These experiences of God-intoxication became so frequent that he was relieved of his duties as temple priest but allowed to continue living within the temple compound. During the next twelve years Ramakrishna journeyed even deeper into this passionate and absolute love for the divine. His practice was to express such intense devotion to particular deities that they would physically manifest to him and then merge into his being.
Ramakrishna attained samadhi in 1886 at the age of fifty but his life, his intense spiritual practices, and the temple of Kali where many of his ecstatic trances occurred continue to attract pilgrims from all over. Ramakrishna fully realized the infinite and all-inclusive nature of the divine. He was a conduit for divinity and the presence of that divinity can still be clearly experienced at the Kali temple of Dakshineswar.
It is said that knowledge without bhakti is useless tinsel. Let us then know the nine forms of devotion that would take us closer to the Supreme.
Shravanam is the first and the foremost among the nine forms of devotion. It means ‘listening’ to the divine glories of the lord pertaining to His form, qualities, leelas or divine plays, His miracles and His spoken words like the Bhagavad Gita.
By listening to His glories, we begin to subconsciously develop love and reverence for Him.
Shravanam can be cultivated through regular satsanghs, by listening carefully to the words of the wise and that of the ancient seers and also regularly listening to the teachings of the scriptures. By hearing the stories of the lord’s divine activities, the devotee’s mind becomes purified from bad qualities like lust, anger, greed and envy. This process of transformation within the heart is described beautifully in the following five verses of Srimad Bhagavatam. This is actually the complete summary of the Bhagavata philosophy:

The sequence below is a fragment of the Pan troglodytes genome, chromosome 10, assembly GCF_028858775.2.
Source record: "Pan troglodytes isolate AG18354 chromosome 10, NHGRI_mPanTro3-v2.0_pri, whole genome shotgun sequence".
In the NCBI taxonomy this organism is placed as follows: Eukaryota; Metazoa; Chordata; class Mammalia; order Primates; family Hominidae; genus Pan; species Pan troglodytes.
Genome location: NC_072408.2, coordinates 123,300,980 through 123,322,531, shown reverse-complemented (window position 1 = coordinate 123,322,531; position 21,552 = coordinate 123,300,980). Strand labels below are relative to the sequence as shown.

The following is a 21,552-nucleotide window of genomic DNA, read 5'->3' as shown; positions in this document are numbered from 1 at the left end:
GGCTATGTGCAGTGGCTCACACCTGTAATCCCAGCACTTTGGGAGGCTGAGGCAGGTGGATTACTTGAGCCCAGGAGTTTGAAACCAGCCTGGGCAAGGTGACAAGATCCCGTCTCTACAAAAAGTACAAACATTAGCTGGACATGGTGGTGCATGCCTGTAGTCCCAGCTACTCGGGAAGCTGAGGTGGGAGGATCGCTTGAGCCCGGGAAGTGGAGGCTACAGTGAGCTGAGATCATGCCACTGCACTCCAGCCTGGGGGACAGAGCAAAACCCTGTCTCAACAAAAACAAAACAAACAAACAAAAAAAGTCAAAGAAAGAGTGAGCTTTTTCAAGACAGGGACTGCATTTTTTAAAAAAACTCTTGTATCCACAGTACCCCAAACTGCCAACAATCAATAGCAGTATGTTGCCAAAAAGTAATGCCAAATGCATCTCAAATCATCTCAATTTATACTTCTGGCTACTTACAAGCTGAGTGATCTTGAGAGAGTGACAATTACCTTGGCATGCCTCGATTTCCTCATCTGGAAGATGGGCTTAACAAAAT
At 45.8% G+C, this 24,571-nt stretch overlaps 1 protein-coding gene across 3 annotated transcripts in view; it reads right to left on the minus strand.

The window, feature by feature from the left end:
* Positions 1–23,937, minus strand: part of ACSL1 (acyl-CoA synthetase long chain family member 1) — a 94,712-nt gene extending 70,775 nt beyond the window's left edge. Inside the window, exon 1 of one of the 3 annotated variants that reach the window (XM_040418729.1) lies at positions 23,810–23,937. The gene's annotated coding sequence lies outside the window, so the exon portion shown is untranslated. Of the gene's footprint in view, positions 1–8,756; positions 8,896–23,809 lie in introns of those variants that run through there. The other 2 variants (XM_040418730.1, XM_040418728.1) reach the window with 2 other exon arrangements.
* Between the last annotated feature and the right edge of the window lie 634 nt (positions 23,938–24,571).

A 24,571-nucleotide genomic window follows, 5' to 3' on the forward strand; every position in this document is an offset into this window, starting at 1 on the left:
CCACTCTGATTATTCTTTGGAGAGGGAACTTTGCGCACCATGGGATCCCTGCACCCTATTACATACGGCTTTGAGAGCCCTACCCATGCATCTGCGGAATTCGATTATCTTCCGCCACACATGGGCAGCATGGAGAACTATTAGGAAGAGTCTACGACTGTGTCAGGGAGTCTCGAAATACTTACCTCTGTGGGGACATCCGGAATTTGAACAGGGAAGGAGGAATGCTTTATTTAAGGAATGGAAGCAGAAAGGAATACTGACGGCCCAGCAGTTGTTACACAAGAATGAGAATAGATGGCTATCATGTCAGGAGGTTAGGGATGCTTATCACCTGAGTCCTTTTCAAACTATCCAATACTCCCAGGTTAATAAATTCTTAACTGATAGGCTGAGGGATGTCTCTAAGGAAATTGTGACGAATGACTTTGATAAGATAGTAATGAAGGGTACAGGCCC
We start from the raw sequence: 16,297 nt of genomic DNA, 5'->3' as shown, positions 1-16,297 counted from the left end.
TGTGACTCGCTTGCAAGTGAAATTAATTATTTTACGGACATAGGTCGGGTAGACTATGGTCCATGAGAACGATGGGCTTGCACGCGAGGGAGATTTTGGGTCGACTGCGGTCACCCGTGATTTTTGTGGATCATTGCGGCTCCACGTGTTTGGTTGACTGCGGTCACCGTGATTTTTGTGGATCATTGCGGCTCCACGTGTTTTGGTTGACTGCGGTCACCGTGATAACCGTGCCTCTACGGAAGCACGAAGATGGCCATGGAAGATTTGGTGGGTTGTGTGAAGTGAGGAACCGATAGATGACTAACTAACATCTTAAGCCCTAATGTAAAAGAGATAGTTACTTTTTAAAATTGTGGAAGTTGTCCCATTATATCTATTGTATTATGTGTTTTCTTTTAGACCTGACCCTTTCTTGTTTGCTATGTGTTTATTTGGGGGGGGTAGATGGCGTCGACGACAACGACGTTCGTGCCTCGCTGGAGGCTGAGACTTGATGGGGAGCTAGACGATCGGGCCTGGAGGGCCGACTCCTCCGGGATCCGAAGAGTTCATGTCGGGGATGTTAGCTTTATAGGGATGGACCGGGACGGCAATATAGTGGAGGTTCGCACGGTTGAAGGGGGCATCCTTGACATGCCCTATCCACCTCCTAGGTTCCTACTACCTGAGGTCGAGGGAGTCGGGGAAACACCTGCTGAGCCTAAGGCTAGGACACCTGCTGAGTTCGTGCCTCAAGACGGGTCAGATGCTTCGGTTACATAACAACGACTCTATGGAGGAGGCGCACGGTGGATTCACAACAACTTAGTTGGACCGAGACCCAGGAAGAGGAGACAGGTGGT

shrinvatam sva-kathah krishnah punya-shravana-kirtanah hridy antah-stho hy abhadrani vidhunoti suhrit satam (Srimad Bhagavatham 1.2.17)
nashta-prayeshv abhadreshu nityam bhagavata-sevaya bhagavaty uttama-shloke bhaktir bhavati naishthiki (Srimad Bhagavatham 1.2.18)
tada rajas-tamo-bhavah kama-lobhadayas ca ye ceta etair anaviddham sthitam sattve prasidati (Srimad Bhagavatham 1.2.19)
evam prasanna-manaso bhagavad-bhakti-yogatah bhagavat-tattva-vijnanam mukta-sangasya jayate (Srimad Bhagavatham 1.2.20)
bhidyate hridaya-granthish chidyante sarva-samshayah kshiyante casya karmani drishta evatmanishvare (Srimad Bhagavatham 1.2.21)
“To hear about lord Krishna from the vedic literatures, or to hear from Him directly through the Bhagavad Gita is itself an auspicious and righteous activity. Such an ardent devotee, who keeps himself constantly engaged in hearing about the lord is blessed and purified by the Him, who is dwelling in his heart.
By cultivation of devotional service he is relieved from the modes of passion (rajas) and ignorance (tamas), and thus material lusts and avarice diminish. When these impurities are wiped away, the devotee remains steady in his position of pure goodness (sattva), becomes enlivened by devotional service and understands the science of God perfectly.
The story of King Parikshit given in Srimad Bhagavatham is an example of a devotee who exemplified shravanam. Due to a curse Parikshit had only a week to live, but he attained salvation by listening to the glories of Krishna in the form of Srimad Bhagavatham narrated by Sage Suka in the forests of Naimisharanya.
To cultivate shravanam three qualities are needed – an yearning to listen, listening with total faith and putting into practice what has been listened to. The act of listening itself becomes worship of the lord and the process of shravanam becomes effective as a form of devotion, leading us to liberation.
Keertanam is the second form of devotion which involves ‘singing’ the praise of the lord’s magnificence and omniscience with heartfelt devotion.
By constantly chanting the lord’s name, devotees like Dhruva, Draupadi, Prahalad, Meera, Chaitanya Maha Prabhu and Tukaram have achieved God realization. Chanting God’s name brings relief to the devotee’s mind.
It is said that Keertanam is the only way to achieve salvation in this kali yuga.
Given below is a short selection of verses taken from the different vedic literatures glorifying the significance of chanting the holy names of the lord.
bhagavata adi purushasya narayanasya namoccharana matrena nirdhta kalir bhavati [Kali santarana Upanishad verse 3]